The Not-So-Sweet Effects of Sugar on Skin

Sugar addiction is out of control in America. According to the American Heart Association, the average American adult consumes approximately 77 grams of sugar each day, a number more than three times the recommended maximum of 25 grams for women. And while most conversations surrounding the negative effects of sugar focus on our waistlines, there’s another area of our body dramatically affected by all those sweets: our skin.

The Problem with Sugar

When sugary foods are ingested, blood sugar levels increase, which signals the release of insulin that is responsible for removing sugar from the blood stream. However, when our system is consistently overloaded by too much sugar and other high-glycemic foods like white breads, chips and potatoes, the body becomes less sensitive to insulin (“insulin resistance”) and inflammation results. That fact alone is of concern because inflammation is associated with a variety of skin conditions like acne, psoriasis and eczema. There’s more, however. (Read more: The Diet and Acne Link)

Sugar molecules can also bind to collagen and elastin – proteins in skin responsible for giving it strength and elasticity – through a process called glycation. The result of glycation is the formation of advanced glycation end products (AGEs), which inhibit the proper function of the proteins and cause them to become deformed. The noticeable result of unhealthy collagen and elastin is a decrease in skin elasticity and an increase in wrinkles and other signs of aging.

Slowing the AGE Assault

While glycation and the formation of AGEs is a normal process that occurs in all humans, the reality is that consumption of sugar and other high-glycemic foods accelerate it. This has been demonstrated in the lab where rats fed sugar water showed increased accumulation of AGEs in their tissue. It’s therefore obvious that minimizing sugar consumption is priority #1 for those who want to slow skin aging and improve overall skin health. (Another major contributor to premature skin aging is photoaging. Learn more about it: How to Stop Premature Aging.)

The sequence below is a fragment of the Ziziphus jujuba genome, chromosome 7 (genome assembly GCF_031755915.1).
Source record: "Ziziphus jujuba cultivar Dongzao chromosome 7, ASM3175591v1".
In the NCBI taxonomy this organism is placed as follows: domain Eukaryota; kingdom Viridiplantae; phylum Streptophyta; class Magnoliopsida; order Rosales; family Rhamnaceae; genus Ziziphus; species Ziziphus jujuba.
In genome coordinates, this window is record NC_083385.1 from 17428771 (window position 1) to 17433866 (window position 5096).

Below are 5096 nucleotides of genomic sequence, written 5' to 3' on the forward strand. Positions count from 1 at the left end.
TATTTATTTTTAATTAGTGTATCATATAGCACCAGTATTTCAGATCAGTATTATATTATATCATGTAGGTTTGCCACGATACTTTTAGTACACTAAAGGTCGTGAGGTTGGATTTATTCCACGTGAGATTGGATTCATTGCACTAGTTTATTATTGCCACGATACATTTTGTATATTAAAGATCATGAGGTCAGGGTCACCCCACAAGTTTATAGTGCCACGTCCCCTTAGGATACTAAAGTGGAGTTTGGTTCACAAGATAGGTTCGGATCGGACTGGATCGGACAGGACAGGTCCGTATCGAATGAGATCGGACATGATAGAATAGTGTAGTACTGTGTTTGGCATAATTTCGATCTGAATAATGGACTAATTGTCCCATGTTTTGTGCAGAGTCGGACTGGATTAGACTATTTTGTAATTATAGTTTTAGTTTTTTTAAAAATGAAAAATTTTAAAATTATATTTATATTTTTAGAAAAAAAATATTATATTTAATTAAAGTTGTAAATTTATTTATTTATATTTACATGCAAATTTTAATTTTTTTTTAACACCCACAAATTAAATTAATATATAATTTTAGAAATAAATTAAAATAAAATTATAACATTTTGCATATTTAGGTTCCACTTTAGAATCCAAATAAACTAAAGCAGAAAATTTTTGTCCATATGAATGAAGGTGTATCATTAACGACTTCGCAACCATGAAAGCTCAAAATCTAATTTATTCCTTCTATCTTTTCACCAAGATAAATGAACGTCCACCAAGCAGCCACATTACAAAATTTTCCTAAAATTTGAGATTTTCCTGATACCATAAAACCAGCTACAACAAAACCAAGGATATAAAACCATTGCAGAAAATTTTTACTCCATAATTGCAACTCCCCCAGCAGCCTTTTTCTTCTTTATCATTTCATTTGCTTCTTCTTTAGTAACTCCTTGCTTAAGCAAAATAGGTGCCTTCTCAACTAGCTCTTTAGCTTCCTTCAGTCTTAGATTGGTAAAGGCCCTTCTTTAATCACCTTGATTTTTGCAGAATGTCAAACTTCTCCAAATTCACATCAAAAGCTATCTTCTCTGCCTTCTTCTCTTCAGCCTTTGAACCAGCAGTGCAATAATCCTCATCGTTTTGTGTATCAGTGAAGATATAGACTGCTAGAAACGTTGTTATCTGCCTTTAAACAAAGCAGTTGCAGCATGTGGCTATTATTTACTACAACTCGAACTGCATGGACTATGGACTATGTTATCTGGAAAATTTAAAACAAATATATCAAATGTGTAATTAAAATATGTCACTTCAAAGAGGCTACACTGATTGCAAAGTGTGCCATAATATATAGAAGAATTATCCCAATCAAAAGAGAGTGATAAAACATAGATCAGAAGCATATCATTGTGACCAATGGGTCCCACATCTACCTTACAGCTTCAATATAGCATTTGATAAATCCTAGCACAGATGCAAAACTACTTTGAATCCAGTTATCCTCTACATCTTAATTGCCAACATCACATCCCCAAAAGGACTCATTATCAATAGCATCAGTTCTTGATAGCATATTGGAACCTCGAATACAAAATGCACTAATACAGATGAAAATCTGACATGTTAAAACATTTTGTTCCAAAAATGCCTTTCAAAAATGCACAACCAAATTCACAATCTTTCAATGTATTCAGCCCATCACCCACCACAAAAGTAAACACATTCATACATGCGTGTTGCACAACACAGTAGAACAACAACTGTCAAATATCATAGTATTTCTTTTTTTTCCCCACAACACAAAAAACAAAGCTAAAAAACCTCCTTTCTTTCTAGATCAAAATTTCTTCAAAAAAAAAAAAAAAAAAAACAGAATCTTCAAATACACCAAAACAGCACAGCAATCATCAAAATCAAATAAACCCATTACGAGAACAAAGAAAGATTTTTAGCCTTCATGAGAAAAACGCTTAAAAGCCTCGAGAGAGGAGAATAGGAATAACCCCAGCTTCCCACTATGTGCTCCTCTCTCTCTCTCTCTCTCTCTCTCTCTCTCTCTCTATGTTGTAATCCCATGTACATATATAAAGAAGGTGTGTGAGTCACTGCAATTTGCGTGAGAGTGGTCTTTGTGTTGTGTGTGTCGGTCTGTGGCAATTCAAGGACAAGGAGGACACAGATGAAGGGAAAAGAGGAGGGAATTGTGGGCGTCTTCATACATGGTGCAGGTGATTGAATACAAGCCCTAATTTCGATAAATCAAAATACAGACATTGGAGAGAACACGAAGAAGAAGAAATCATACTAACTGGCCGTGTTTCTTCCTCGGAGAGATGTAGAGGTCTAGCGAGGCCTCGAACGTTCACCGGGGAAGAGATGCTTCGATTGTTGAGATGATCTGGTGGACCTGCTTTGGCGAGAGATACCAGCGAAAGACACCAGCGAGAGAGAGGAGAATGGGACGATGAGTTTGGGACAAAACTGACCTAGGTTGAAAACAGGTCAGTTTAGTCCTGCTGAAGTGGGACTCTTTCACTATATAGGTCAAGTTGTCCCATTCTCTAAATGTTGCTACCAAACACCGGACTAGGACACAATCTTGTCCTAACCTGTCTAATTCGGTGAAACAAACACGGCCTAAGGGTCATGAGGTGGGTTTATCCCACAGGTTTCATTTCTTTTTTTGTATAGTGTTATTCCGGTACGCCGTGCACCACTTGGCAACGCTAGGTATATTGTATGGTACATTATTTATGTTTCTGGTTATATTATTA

Researchers are investigating ways to slow the assault of AGEs and one encouraging finding is that certain herbs and spices may be able to inhibit the formation of AGEs. Among the standouts are star anise, cinnamon, allspice and cloves (chai tea, anyone?). The power of these foods lies in their phenolic content and antioxidant capacity.

So then, what can you do to minimize the formation of AGEs and slow premature skin aging?

  • 1. Minimize the amount of added sugar in your diet. While a piece of chocolate every now and then isn’t going to create a problem for your skin, exceeding the recommended maximum daily sugar intake will indeed leave a mark. Examine your diet for ways sugar sneaks in and find healthy alternatives.
  • 2. Seek out antioxidant-rich foods. There’s no doubt that antioxidants are good for your entire body and certainly for your skin. It’s the reason you find that so many skin care products today have added them into their formulations. Learn the best sources of antioxidants and ensure your diet includes them daily. (Read more: Get Your Daily Dose of Antioxidants for Skin Health)
  • 3. Consider eating a Mediterranean diet. Much has been said about the health benefits of eating a Mediterranean diet, including reduced risk of heart disease. With its emphasis on vegetables, fruits, whole grains, healthy fats and fish, this way of eating is also good for the skin. In fact, a 2016 study demonstrated that consumption of a Mediterranean diet reduced AGEs in the body.

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